A killer, two rapists and seven violent criminals are among the 25 serious offenders barred from being deported to Jamaica by court ruling leaving PM Boris Johnson ‘furious’ at judicial review procedure
- Judges have stopped the deportation of 25 serious offenders to Jamaica
- Charity argued they didn’t have access to legal advice due to lack of O2 signal
- But detention centres offered landlines, Skype, internet and legal surgeries
Violent offenders could be back on the streets of Britain within 48 hours after judges blocked their deportation.
The Prime Minister is understood to be ‘furious’ at the prospect of 25 serious offenders being loose.
A judicial review stopped the criminals from being deported to Jamaica after claims that they had been denied access to legal advice.
It means a killer, two sex offenders, a firearms offender, seven violent criminals and 14 drugs offenders remain.
Boris Johnson is hoping the speed up a bid to limit the powers of individuals and campaigners to use such reviews to challenge ministers, The Times reports.
His most senior adviser, Dominic Cummings, branded the Court of Appeal’s decision the ‘perfect symbol of the British state’s dysfunction’.
Johnson (left) is said to be furious at the decision and Cummings (right) said the Court of Appeal’s review showed the dysfunction at work in Britain
Campaigners are pictured outside Downing Street demanding that the government halt the deportation flight entirely
Cummings is pushing for an ‘urgent action on the farce that judicial review has become’.
The flight was supposed to be carrying 50 people that ministers categorised as having committed serious crimes.
The plane left for Kingston at about 7.30am yesterday, taking just 17 people on the journey.
It went ahead despite legal challenges being underway, but the Prime Minister said that those on board ‘should have taken the precaution of not being serious criminals’.
The government now fears that those remaining will secure bail within days and be released from immigration removal centres.
They can only remain in the centres if there is a reasonable prospect of their removal from the UK.
Home Secretary Priti Patel (pictured) has slammed Labour’s opposition to the deportation
Johnson’s official spokesman said that the public had now spent tens of thousands of pounds on appeals and judicial reviews for the offenders.
The charity Detention Action successfully argued that some detainees at Colnbrook and Harmondsworth immigration removal centres had been unable to get legal advice because of a lack of phone coverage for O2 customers.
However, officials pointed out the men had access to landline telephones, Skype, the internet, email and legal surgeries at the facilities.
Drugs offender, 26, is desperate to remain in the UK to look after his paralysed mother and his three daughters
‘To be separated from my kids, I would rather die,’ were the words of Adam Goulbourne inside a London deportation on Monday night.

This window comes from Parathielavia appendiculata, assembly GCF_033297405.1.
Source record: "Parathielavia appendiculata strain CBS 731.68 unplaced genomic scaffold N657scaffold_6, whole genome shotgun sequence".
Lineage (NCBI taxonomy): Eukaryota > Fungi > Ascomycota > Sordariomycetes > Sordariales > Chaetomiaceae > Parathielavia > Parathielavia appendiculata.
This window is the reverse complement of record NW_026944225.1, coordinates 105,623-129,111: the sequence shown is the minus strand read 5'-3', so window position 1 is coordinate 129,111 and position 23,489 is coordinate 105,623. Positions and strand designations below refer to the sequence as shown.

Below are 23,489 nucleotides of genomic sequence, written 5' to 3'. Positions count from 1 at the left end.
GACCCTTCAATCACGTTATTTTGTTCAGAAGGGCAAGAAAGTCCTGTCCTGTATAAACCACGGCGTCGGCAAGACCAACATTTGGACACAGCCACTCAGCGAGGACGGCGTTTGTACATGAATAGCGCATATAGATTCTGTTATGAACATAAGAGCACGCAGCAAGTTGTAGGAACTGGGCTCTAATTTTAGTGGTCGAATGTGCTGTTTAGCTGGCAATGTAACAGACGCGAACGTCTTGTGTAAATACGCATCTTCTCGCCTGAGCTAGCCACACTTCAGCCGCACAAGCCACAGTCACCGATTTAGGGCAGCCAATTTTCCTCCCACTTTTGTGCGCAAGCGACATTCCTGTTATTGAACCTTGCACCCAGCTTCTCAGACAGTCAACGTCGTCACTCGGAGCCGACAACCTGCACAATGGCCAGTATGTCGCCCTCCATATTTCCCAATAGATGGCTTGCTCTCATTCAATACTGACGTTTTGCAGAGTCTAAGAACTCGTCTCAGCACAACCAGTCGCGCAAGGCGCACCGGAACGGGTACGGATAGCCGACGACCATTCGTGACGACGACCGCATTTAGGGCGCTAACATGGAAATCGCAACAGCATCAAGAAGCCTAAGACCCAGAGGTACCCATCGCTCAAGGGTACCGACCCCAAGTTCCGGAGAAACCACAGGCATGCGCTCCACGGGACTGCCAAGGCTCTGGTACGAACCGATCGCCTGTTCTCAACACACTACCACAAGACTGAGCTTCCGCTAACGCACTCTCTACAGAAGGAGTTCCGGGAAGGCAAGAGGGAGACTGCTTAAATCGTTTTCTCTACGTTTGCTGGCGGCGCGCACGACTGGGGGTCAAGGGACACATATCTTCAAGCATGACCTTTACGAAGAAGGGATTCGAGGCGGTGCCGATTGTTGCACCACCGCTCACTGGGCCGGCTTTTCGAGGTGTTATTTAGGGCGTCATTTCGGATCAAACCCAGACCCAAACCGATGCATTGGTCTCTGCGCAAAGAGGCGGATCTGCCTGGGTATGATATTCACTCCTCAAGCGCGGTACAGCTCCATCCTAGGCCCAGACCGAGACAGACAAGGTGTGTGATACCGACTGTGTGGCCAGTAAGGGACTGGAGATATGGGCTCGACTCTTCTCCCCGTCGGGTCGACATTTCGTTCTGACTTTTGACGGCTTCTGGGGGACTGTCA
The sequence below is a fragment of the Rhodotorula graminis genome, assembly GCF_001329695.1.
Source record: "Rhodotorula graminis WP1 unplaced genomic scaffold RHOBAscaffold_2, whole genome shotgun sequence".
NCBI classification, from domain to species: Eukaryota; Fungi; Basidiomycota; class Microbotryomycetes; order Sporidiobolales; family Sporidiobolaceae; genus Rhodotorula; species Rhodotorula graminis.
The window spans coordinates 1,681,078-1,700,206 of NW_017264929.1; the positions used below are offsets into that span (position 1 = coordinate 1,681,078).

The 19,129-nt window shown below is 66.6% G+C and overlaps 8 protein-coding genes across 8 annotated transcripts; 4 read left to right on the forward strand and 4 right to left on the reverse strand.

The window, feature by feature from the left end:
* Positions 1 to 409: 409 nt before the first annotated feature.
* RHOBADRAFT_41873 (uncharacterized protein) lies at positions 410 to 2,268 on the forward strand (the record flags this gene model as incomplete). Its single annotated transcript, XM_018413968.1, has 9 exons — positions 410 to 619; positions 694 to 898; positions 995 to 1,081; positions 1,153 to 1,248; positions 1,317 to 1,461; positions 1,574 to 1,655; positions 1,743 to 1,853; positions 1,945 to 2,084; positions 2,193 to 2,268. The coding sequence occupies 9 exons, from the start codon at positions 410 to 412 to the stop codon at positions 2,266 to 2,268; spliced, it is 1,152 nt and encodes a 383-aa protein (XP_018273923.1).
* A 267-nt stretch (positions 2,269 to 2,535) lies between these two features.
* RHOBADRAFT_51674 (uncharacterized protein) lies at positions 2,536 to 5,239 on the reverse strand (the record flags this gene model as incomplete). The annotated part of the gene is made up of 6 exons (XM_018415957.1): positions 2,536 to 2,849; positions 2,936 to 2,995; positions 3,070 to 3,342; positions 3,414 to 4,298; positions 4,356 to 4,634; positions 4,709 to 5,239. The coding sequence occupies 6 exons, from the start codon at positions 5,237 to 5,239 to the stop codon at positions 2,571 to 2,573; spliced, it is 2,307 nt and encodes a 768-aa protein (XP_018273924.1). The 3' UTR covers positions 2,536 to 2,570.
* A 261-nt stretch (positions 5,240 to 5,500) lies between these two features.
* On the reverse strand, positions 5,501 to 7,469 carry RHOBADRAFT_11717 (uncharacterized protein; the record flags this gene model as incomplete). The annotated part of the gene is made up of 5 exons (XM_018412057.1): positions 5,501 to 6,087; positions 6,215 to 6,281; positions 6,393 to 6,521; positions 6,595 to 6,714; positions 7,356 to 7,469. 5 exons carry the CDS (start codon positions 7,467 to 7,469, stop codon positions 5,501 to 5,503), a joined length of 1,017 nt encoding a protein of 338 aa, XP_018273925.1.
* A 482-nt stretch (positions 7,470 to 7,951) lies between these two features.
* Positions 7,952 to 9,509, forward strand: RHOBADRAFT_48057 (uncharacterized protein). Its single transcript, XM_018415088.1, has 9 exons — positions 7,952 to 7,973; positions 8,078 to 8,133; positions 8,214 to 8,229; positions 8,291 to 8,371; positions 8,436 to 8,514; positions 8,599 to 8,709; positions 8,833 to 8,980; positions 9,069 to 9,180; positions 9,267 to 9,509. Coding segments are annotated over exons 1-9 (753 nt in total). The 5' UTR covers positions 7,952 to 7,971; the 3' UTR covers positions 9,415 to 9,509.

The 26-year-old from St Jude’s was then taken to a coach with dozens of other detainees bound for Jamaica.
But upon arrival an officer got on and said he was one of four passengers going back to the detention centre.
He has lived in England since he was six years old. In 2017, he was found guilty of intent to supply Class A drugs and spent two years in prison before being released in April last year.
Since then he has been fighting a legal battle to remain in the UK to care for his mother, who suffered a stroke last year, and his three daughters.
The law was changed in 2012 to allow the deportation of criminals to their birth country, despite them being raised in Britain.
At the end of 2019 judges turned down his case and his final hope was pinned on his solicitor being able to win a last-minute reprieve from the courts, which he secured on Tuesday.
They included Randee Hall, 21, who was convicted in 2018 of possessing Class A drugs with intent to supply and jailed for four years. He has lived in the UK since he was two.
Another was Adam Golbourne, who has lived in England since he was six years old and cannot remember life outside of the UK.
In 2017, he was found guilty of intent to supply Class A drugs and spent two years in prison before being released in April last year.
Since then he has been fighting a legal battle to remain in the UK to care for his mother, who suffered a stroke last year, and his three daughters aged six, four, and three.
Maria Thomas, of Duncan Lewis solicitors which is acting for 14 of the offenders who were not deported, said that at least two would be bringing claims under the Modern Slavery Act.
She said that those in question claim that they were victims of people trafficking.
She called on the government to learn the lessons of the Windrush scandal, in which members of a generation of Caribbean migrants who helped to rebuild Britain after World War II were wrongly accused of being in the country illegally.
But Johnson said yesterday: ‘Obviously we don’t want to do anything that’s in contravention of the law, but on the other hand I think these individuals should have taken the precaution of not being serious criminals.
‘I think the public will understand it’s right for us to deport people who are guilty of very serious offences.’
Sources close to Home Secretary Priti Patel said: ‘All the Labour politicians who are trying every trick in the book to stop these deportation flights never think about the victims.
‘People suffered terrible crimes at the hands of these offenders and yet these campaigners couldn’t give a stuff. They never think about the victims’
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